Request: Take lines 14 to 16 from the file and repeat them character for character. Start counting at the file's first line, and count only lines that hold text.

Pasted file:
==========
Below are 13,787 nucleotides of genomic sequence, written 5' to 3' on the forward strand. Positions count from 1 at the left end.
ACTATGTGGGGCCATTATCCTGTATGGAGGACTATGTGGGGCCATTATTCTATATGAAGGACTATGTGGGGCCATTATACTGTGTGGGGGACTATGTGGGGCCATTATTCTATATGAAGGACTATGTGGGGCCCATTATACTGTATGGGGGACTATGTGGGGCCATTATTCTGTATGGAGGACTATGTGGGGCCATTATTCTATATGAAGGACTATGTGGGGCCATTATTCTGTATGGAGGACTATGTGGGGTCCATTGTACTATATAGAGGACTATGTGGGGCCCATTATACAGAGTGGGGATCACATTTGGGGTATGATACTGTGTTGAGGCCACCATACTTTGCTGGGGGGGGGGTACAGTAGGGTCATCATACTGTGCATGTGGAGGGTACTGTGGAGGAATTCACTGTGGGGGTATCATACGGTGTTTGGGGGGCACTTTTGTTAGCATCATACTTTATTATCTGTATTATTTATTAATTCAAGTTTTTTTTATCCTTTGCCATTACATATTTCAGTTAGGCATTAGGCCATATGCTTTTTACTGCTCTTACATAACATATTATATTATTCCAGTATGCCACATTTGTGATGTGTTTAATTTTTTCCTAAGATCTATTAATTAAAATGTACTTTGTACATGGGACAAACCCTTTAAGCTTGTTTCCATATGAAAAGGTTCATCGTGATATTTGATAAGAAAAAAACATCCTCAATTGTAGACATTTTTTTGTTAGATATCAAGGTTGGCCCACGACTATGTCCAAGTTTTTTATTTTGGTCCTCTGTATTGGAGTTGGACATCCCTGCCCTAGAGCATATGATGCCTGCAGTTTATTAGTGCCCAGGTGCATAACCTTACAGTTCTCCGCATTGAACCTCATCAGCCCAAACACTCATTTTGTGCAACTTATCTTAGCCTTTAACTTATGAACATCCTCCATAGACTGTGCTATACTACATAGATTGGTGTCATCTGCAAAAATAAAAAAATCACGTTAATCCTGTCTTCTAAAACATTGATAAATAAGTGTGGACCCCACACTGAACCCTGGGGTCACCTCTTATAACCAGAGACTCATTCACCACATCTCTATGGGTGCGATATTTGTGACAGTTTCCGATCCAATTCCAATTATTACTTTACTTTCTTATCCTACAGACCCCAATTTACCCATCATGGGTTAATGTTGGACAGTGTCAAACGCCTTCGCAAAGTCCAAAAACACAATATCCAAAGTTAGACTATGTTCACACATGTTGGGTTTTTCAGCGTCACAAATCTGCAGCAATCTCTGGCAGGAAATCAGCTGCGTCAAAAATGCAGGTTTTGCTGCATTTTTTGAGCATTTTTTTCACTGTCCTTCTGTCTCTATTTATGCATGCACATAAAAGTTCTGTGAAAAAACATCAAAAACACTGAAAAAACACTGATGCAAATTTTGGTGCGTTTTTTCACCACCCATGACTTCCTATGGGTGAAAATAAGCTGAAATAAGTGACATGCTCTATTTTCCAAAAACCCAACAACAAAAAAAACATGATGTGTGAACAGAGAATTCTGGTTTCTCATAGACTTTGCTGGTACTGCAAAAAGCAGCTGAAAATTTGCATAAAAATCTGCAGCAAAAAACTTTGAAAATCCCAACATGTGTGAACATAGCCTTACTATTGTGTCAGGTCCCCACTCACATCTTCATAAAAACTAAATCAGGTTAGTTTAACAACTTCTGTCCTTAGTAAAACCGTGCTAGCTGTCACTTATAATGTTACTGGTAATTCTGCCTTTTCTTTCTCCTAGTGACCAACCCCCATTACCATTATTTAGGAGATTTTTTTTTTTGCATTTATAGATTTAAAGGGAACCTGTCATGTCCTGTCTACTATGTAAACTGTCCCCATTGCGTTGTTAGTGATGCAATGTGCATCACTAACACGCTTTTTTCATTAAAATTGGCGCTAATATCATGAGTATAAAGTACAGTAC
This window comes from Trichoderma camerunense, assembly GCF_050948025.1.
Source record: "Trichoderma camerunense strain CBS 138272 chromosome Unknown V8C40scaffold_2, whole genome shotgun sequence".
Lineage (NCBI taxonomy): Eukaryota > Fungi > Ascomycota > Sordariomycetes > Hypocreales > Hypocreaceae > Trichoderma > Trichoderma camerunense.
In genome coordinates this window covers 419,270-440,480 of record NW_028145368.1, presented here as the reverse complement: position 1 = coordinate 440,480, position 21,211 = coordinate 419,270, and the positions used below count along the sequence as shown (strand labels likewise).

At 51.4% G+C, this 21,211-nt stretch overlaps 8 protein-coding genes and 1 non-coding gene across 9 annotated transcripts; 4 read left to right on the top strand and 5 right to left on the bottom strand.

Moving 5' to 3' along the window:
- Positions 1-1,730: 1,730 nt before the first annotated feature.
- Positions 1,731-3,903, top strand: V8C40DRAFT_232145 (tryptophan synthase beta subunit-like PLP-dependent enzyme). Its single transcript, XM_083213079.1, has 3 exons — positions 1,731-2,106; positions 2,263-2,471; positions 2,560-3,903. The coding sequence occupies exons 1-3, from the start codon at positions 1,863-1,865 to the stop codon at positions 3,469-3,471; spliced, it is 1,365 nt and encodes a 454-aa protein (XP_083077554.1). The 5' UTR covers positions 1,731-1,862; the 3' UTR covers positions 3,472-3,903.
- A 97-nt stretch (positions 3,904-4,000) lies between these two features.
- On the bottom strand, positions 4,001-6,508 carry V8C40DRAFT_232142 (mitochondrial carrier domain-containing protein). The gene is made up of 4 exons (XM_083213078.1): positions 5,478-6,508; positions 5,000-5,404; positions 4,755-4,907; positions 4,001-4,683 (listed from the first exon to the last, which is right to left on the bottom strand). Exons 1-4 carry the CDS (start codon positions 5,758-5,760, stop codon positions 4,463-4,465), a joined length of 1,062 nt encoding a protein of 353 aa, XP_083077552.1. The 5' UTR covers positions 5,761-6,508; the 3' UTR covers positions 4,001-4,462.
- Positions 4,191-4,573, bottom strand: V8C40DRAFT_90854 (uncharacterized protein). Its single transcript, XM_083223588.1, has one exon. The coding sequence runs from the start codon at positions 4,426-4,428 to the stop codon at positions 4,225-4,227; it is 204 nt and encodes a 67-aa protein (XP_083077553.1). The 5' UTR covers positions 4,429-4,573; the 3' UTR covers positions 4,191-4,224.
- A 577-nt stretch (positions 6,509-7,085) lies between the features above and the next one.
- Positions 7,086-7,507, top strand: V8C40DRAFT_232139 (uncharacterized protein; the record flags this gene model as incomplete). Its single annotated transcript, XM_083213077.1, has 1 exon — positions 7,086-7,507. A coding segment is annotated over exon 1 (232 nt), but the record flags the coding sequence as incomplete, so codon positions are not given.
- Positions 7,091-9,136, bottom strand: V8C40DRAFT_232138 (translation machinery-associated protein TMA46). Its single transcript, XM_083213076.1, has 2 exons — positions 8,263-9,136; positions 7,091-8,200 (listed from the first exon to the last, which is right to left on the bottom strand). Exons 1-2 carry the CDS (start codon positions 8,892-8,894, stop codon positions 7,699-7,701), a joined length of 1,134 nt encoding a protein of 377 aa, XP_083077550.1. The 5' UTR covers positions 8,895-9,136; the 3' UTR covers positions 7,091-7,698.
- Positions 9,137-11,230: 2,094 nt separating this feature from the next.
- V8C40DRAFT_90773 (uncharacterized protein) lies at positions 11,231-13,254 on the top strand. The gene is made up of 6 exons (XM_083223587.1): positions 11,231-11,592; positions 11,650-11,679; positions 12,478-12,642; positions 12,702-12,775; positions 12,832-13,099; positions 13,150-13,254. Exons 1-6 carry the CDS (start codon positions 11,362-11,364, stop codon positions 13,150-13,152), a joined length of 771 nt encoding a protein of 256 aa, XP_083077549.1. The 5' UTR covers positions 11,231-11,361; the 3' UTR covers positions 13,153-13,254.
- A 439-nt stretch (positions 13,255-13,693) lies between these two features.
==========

- A 577-nt stretch (positions 6,509-7,085) lies between the features above and the next one.
- Positions 7,086-7,507, top strand: V8C40DRAFT_232139 (uncharacterized protein; the record flags this gene model as incomplete). Its single annotated transcript, XM_083213077.1, has 1 exon — positions 7,086-7,507. A coding segment is annotated over exon 1 (232 nt), but the record flags the coding sequence as incomplete, so codon positions are not given.
- Positions 7,091-9,136, bottom strand: V8C40DRAFT_232138 (translation machinery-associated protein TMA46). Its single transcript, XM_083213076.1, has 2 exons — positions 8,263-9,136; positions 7,091-8,200 (listed from the first exon to the last, which is right to left on the bottom strand). Exons 1-2 carry the CDS (start codon positions 8,892-8,894, stop codon positions 7,699-7,701), a joined length of 1,134 nt encoding a protein of 377 aa, XP_083077550.1. The 5' UTR covers positions 8,895-9,136; the 3' UTR covers positions 7,091-7,698.